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Room Request! Hotel Max

A visit to Seattle’s hippest hotel

Hotel Max might be an art-filled boutique hotel situated in the heart of Downtown Seattle, but that isn’t all. The exquisitely appointed hotel is also a hub for the city’s artistic community, and it pays homage to Seattle’s status as one of America’s most musical cities with an entire floor of rooms outfitted with turntables and hand-picked vinyl as well as a lobby retail space stocked with releases from the city’s legendary Sub Pop Records. Hotel Max isn’t just a treat for the ears, though; the 163-room space also boasts a free daily craft beer happy hour and is home to the acclaimed restaurant Miller’s Guild, which specializes in wood-fired fare. Here, General Manager Kevin Scott explains more about what makes Hotel Max so very beloved.

The most requested room: 
The Max rooms on our fifth floor—517, our Max King—or, if you’re travelling with a friend, 516, our Max Two-Bed. 

Limited Edition King Room

What makes it so special: 
Our Max rooms are our most spacious rooms, and the fifth floor is where we celebrate our partnership with Seattle’s own Sub Pop Records. When you get off the elevator, you see large-scale black-and-white images on every guest room door showcasing the work of photographer Charles Peterson. He helped define the early Sub Pop aesthetic on the label’s record covers with photos that captured the raw passion and power of Seattle’s music scene in the 1980s and ’90s. The guestrooms on this floor feature framed poster art that highlights bands on the label’s current catalog and are equipped with Crosley record players and a selection of vinyl curated by Sub Pop.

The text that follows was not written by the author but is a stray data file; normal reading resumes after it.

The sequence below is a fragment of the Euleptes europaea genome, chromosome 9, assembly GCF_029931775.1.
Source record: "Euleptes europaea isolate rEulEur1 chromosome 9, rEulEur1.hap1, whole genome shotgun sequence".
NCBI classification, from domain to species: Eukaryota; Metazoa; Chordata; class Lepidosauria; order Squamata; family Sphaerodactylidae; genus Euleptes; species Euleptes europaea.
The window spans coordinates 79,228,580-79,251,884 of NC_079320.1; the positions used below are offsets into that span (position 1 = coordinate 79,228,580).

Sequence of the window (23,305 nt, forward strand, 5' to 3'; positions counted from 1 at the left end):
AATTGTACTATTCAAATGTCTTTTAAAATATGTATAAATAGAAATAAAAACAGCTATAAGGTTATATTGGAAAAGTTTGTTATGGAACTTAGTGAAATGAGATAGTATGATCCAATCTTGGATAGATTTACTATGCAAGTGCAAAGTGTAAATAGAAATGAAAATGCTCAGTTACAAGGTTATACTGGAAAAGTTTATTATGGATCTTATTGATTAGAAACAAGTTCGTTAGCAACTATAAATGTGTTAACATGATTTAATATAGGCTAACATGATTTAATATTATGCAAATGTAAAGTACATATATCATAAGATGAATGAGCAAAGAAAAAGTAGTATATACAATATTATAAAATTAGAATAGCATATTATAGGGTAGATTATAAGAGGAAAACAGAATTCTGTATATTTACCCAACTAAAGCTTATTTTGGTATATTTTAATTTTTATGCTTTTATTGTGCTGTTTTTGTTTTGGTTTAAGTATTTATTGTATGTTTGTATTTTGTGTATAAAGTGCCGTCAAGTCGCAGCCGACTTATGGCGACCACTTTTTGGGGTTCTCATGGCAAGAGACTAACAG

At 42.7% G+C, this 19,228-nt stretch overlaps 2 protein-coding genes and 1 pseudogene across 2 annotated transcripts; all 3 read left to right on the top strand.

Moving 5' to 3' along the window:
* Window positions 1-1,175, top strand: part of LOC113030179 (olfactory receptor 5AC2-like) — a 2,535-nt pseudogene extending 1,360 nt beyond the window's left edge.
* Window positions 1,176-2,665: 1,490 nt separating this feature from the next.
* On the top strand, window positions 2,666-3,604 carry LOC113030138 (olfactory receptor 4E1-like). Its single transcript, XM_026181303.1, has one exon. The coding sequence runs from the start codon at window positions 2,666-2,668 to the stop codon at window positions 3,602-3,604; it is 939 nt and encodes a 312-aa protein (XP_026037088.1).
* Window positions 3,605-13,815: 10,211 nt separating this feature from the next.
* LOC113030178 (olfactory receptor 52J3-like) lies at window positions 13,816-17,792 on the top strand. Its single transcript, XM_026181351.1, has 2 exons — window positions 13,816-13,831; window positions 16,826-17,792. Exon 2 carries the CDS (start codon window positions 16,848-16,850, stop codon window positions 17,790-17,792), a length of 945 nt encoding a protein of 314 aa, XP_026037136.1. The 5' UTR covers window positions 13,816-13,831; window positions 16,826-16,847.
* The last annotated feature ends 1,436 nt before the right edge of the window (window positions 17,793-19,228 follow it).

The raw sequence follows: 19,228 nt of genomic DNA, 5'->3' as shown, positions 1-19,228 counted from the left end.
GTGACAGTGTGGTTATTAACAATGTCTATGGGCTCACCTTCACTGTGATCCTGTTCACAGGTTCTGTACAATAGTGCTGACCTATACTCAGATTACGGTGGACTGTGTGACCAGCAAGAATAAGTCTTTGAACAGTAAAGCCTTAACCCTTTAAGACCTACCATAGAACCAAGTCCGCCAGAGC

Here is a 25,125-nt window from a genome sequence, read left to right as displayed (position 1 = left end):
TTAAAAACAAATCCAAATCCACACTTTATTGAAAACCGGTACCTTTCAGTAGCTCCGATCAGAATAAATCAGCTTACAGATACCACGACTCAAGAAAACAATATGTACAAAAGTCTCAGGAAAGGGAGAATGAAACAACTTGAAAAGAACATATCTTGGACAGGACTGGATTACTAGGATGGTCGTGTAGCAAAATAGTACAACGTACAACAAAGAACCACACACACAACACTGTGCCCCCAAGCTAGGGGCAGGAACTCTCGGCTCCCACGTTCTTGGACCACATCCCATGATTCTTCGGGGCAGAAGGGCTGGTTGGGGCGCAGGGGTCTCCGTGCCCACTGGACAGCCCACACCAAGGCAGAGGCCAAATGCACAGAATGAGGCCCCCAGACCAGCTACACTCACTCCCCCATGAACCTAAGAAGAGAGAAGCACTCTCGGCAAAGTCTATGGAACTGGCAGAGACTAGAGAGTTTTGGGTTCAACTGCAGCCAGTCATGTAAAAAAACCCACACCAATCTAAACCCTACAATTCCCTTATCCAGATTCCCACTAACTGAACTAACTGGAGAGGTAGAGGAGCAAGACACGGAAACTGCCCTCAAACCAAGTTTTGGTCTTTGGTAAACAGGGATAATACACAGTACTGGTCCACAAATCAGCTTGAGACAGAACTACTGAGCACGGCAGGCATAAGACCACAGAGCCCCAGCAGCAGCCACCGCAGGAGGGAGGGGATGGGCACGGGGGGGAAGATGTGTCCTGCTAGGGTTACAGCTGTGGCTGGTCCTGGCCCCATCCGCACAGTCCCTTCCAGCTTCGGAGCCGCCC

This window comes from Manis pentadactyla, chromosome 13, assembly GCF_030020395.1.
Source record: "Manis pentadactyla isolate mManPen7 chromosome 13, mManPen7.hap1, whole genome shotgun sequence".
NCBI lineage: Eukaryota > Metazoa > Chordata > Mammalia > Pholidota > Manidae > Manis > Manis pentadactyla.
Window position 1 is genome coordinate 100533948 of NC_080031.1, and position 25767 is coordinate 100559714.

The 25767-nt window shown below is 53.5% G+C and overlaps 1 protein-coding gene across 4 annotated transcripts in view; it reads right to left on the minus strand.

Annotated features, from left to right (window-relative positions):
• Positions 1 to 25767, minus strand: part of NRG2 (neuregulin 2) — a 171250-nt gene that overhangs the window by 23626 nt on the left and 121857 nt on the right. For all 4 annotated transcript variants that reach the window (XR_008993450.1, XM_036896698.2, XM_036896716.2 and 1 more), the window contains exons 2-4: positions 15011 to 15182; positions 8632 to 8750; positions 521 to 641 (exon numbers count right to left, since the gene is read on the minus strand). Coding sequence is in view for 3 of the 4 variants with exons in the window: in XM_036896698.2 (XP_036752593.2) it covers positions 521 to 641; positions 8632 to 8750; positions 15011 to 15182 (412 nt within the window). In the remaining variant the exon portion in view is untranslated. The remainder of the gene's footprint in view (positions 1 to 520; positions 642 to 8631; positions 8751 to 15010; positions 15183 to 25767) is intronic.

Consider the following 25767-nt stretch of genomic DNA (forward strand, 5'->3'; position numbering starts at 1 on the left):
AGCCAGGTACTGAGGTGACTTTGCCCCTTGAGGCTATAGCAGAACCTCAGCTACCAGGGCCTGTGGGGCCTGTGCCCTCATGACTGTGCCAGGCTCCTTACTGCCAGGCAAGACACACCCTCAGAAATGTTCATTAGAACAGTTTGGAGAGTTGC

The rate: 
Rates start at $149 in winter and at $349 in summer.  

Acclaimed restaurant Miller’s Guild

Your personal favorite: 

Room 601.

Because…

It’s the room that Eddie Vedder stayed in back in 1990 when he was contemplating moving up to Seattle, where he would connect with his future bandmates in what would eventually become Pearl Jam. We know because he sent a postcard back to his roommates in San Diego talking about falling in love with Seattle and making music here—and the return address is room 601. Based on the postmark, we think he may have mailed that postcard the same day Pearl Jam played their first show under the name Mookie Blaylock. It would be a few more months before they changed their name to Pearl Jam and a few more years before the hotel would officially became Hotel Max. Our connection to local music runs deep. 

Charles Peterson portraits.

Celebrity guests: 
We don’t kiss and tell. Off the record, though, musicians love us.  

Fun fact: 
We celebrate the city’s craft beer scene, too. When you stay with us, you can enjoy our daily free craft beer hour from 5:30-6:30 p.m.in our lobby. We pour full pints of Seattle’s finest craft brews. 

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